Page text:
Important information

If you are thinking of contacting us, please do not e-mail the author to ask for download instructions, installation guidelines, or the toolbox itself. The code itself is well-documented and the package contains a README.txt file providing the essential information about the software. Note that we will NOT help to debug user-generated code that was not included in the provided software package. If, however, you notice a bug in our code, please be so kind to contact the author.

The software package is supplied "as is", without any accompanying support services, maintenance, or future updates. We make no warranties, explicit or implicit, that the software contained in this package is free of error or that it will meet your requirements for any particular application. It should not be relied on for any purpose where incorrect results could result in loss of property, personal injury, liability or whatsoever. If you do use our software for any such purpose, it is at your own risk. The authors disclaim all liability of any kind, either direct or consequential, resulting from your use of these programs.

Multiple-input multiple-output (MIMO) technology in combination with spatial multiplexing has established itself as a way of significantly increasing the spectral efficiency compared to single-antenna wireless communication systems. One of the main drawbacks of MIMO communication is the computational complexity of optimum data detection, which scales exponentially in the number of simultaneously transmitted data streams. Hence, most practical implementations for MIMO technology rely on low-complexity algorithms that provide sub-optimal performance. During the last decade, a plethora of algorithms and corresponding hardware designs have been proposed in the literature.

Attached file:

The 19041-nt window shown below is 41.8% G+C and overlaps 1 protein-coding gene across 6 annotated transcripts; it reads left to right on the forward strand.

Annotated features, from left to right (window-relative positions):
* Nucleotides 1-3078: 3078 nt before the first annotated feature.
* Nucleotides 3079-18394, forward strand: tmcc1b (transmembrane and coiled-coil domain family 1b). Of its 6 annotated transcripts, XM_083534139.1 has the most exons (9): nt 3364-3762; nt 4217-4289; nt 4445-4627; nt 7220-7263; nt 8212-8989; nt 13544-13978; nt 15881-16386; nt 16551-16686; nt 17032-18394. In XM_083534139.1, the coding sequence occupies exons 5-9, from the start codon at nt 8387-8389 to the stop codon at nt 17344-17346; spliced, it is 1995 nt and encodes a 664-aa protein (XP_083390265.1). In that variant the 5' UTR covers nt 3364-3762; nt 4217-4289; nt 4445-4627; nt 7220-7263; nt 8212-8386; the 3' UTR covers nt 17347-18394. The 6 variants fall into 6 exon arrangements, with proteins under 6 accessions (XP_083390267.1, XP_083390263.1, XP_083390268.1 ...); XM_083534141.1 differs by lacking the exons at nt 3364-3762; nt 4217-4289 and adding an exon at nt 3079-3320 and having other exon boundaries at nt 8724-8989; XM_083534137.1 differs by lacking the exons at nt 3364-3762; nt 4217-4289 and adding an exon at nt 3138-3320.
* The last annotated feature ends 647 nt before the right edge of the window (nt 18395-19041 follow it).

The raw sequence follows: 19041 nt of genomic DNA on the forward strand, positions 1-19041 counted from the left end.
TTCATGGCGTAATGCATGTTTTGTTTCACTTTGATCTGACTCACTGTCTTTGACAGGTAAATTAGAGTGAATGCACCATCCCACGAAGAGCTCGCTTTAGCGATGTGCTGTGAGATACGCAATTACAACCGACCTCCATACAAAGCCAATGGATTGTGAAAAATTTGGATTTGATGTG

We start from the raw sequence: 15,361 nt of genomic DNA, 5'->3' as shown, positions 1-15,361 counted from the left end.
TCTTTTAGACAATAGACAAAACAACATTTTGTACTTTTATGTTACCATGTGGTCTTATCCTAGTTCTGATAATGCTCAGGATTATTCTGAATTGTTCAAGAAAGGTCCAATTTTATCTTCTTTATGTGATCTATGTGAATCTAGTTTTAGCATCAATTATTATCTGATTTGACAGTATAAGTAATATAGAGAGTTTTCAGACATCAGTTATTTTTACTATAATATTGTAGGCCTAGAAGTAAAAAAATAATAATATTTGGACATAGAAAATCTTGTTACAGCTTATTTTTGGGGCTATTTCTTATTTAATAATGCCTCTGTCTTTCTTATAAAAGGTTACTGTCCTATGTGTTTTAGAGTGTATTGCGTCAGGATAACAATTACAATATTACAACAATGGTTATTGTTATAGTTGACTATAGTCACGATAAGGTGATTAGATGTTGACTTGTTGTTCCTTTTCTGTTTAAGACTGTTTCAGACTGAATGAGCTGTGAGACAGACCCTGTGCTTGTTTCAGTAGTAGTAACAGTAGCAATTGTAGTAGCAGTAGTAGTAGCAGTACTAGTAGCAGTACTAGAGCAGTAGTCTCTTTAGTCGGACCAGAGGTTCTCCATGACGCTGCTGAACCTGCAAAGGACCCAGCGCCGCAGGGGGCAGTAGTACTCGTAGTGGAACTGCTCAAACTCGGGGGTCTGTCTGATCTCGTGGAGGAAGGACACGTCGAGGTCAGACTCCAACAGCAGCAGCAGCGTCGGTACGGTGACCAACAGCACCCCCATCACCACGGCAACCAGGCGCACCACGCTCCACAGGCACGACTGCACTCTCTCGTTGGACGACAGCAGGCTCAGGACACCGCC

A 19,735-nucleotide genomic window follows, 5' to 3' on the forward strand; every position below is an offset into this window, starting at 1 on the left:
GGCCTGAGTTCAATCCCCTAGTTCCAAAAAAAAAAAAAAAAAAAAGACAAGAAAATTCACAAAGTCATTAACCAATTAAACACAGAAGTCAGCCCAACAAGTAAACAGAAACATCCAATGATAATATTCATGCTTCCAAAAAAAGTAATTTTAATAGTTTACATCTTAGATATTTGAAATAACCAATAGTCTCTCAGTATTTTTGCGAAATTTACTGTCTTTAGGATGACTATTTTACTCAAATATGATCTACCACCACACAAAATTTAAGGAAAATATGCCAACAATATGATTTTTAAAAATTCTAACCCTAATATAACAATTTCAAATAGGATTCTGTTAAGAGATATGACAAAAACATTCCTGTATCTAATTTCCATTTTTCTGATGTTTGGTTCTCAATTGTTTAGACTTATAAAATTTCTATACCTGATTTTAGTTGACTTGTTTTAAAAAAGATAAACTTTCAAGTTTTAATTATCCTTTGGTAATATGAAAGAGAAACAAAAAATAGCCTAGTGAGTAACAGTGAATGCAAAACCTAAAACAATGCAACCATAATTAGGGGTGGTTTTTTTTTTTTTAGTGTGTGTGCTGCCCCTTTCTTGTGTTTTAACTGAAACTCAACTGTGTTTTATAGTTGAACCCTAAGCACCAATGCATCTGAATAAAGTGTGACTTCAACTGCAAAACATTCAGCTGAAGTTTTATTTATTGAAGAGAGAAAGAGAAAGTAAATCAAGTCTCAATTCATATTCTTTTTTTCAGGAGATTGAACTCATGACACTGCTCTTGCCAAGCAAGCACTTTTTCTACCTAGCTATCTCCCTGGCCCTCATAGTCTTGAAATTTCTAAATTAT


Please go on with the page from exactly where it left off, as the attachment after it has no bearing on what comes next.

When I was recently looking for a simple MIMO simulator framework suitable for less experienced undergraduate and graduate students, I could not find a single one that is simple enough and can be extended to incorporate various detection algorithms. I therefore decided to develop a very simple MATLAB simulator that is able to simulate hard-output error-rate performance curves and contains the most basic optimal and sub-optimal detection algorithms (such as zero-forcing, minimum mean-square error detection, and a sphere decoder that achieves ML performance). I believe that this simulator provides a good and easy start for students and professionals that are interested in MIMO technology.

Package details

The software package contains a single-file Matlab simulator that performs Monte-Carlo simulations to extract error-rate vs. signal-to-noise ratio (SNR) curves. The simulator only supports hard-output MIMO detectors, but is set up such that you can add your own extensions (e.g., algorithms, channel models, codes, etc.). The code is written by C. Studer, and is available for free trial, non-commercial research or education purposes, and for non-profit organizations. If you plan on using the code or parts thereof for commercial purposes or if you intend to re-distribute the code or parts thereof, you must contact the author. If you are using the code or parts thereof for your scientific work, you must provide a reference to this website.


The simulator package only requires a fairly recent version of Matlab. No special toolbox is needed.


If you agree with the conditions and regulations above, you may download the package here. The zip file (4kB) contains one Matlab .m file and a README.txt file. The simulator should run out of the box. Have fun!